Last modified: June 23, 2021
Filing an Asbestos Claim in Louisiana
Workers have been subjected to asbestos exposure in both small and large cities in Louisiana, including New Orleans, Baton Rouge, Lafayette and Slidell. Those who develop mesothelioma and other diseases may be eligible to seek compensation through personal injury lawsuits and trust fund claims. Families who lost a loved one to mesothelioma may qualify to file a wrongful death lawsuit.
Veterans of the U.S. armed forces have been exposed to asbestos at Louisiana shipyards and military bases. For example, veterans may have been exposed at NSA New Orleans Navy Base, Marine Corps Support Facility in New Orleans and Camp Beauregard Army Base in Pineville, Louisiana.
Unlike most other states, which tend to offer a two-year statute of limitations for asbestos claims, Louisiana offers just one year from the time of diagnosis to file a claim for both personal injury and wrongful death lawsuits. This means you may have less time to file a claim in Louisiana.
But don’t be discouraged if you’ve already passed that time frame, because an experienced mesothelioma attorney may be able to file your claim in another state.
You should not rely on any information herein to make a determination about your legal rights. Please speak to an attorney licensed to practice law in your area to best understand your legal options.
Asbestos Exposure in Louisiana
With no naturally occurring asbestos within the state, occupational exposure is likely the main source of asbestos exposure in Louisiana.
The industries in Louisiana most known for asbestos exposure include oil refining and shipbuilding. Workers have also been exposed in power plants, chemical plants and schools.
Demolition crews who worked on homes and buildings damaged by Hurricane Katrina were exposed to asbestos through cleanup efforts. First responders, firefighters and police were also exposed in the wake of Hurricane Katrina.
- Oil refining
- Salt mining
- Chemical production
- Power generation
Law Firms Practicing in Louisiana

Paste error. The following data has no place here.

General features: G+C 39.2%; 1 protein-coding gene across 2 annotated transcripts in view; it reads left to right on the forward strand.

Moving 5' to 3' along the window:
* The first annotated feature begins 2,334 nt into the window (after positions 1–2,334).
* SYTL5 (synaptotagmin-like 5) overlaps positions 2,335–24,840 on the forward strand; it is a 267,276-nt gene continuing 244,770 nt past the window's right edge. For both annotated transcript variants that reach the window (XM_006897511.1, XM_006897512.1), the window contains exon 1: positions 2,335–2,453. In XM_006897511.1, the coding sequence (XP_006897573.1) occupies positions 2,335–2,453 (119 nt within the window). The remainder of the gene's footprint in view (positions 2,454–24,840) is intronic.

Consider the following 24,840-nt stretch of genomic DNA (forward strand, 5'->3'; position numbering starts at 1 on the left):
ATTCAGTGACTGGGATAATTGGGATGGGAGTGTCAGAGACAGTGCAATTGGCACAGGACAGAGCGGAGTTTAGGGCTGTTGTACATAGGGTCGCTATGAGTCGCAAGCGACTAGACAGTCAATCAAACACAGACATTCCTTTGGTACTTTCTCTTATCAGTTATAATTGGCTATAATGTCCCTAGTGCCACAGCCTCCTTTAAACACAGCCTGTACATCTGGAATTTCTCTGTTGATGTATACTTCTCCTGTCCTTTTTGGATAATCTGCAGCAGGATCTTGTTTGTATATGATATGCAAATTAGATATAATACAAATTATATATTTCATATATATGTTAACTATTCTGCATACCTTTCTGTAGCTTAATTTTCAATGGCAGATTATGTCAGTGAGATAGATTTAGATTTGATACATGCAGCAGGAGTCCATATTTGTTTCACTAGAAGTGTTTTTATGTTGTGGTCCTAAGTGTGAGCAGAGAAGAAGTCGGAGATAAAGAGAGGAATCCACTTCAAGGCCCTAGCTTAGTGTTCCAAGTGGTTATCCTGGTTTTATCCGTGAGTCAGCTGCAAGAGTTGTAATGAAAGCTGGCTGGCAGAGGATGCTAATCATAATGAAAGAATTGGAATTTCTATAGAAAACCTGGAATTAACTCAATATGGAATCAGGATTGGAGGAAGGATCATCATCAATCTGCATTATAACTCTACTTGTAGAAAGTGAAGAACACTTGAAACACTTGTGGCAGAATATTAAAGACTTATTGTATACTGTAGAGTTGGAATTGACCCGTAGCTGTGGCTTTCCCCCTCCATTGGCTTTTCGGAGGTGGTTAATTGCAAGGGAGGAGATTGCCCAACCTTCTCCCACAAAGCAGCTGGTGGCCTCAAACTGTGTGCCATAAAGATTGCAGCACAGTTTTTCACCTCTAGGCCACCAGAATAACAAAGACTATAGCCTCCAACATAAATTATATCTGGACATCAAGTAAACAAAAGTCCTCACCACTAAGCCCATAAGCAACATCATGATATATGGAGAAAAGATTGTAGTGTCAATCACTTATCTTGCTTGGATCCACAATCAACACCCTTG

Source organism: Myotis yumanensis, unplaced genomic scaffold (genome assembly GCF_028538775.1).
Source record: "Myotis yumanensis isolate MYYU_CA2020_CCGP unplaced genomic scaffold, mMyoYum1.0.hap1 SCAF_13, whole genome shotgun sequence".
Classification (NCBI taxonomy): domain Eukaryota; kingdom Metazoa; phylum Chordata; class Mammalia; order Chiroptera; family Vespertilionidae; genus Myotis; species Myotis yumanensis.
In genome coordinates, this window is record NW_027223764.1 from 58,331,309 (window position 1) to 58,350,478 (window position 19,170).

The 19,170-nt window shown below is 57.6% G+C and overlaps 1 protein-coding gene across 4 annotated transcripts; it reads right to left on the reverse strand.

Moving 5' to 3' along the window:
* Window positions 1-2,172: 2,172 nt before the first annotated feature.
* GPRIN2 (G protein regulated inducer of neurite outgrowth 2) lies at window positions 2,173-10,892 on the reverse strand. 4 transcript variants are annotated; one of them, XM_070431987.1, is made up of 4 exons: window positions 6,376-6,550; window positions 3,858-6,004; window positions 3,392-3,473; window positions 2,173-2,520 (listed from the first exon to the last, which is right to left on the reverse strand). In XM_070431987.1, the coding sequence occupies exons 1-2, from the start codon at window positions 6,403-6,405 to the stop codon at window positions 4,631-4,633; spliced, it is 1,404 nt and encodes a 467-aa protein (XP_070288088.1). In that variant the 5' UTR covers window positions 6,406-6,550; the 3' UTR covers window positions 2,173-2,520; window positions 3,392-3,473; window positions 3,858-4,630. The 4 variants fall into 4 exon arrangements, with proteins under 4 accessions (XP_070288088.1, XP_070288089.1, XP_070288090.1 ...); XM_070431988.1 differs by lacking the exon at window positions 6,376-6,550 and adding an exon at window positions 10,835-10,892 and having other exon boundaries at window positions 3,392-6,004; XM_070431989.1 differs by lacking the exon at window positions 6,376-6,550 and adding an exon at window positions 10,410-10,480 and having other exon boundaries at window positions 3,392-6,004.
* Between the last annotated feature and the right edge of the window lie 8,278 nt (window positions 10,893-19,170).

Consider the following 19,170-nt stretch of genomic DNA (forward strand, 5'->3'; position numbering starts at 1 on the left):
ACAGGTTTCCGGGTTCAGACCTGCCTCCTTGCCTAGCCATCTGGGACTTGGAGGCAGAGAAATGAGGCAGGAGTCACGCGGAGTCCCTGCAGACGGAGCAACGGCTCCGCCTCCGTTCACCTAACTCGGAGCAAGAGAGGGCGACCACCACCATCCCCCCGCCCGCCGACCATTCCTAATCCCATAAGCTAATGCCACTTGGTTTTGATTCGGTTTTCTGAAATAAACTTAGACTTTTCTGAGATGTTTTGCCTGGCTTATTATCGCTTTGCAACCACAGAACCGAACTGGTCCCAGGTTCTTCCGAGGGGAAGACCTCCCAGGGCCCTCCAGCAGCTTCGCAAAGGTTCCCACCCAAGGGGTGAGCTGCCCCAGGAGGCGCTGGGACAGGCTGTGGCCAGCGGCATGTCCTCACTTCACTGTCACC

Lawyers at national mesothelioma law firms are licensed to practice throughout the U.S., and at least one of them has an office in Louisiana. Nemeroff Law has an office in New Orleans, and the firm has a reputation for securing some of the highest verdicts and settlements in Louisiana.
Nationwide Mesothelioma Law Firms
- Weitz & Luxenberg
- Simmons Hanly Conroy
- Cooney & Conway
- Nemeroff Law
- Galiher DeRobertis & Waxman
If you are unable to travel, one of the perks of selecting a national law firm is they will typically travel to you. They regularly travel long distances to meet with clients and record depositions, and often don’t charge clients for these travel expenses.
Notable Asbestos Verdicts Awarded to Louisiana Workers
- $10.3 Million in 2020: After a six-week trial, a New Orleans jury awarded $10.3 million to Henry Pete, who claimed he developed mesothelioma from exposure to asbestos while working as a longshoreman. Pete was represented by Simmons Hanly Conroy.
- $7.55 Million in 2011: A Louisiana man was awarded $7.55 million in a mesothelioma lawsuit involving asbestos product manufacturers John Crane and Haveg. Thomas Kenney claimed he developed mesothelioma from exposure to John Crane’s asbestos gaskets and Haveg’s asbestos pipes while working at Tenneco.
- $6 Million in 2006: The surviving family of an insulation worker who died of lung cancer was awarded more than $6 million by a Louisiana jury in 2006 in a wrongful death lawsuit.
- $4.5 Million in 2007: A millwright’s family was awarded more than $4.5 million in a mesothelioma lawsuit involving asbestos exposure in a paper mill located in West Monroe, Louisiana. Walter Graves filed a personal injury lawsuit against the mill after developing mesothelioma, and his family continued the lawsuit when he died of the disease in 2000.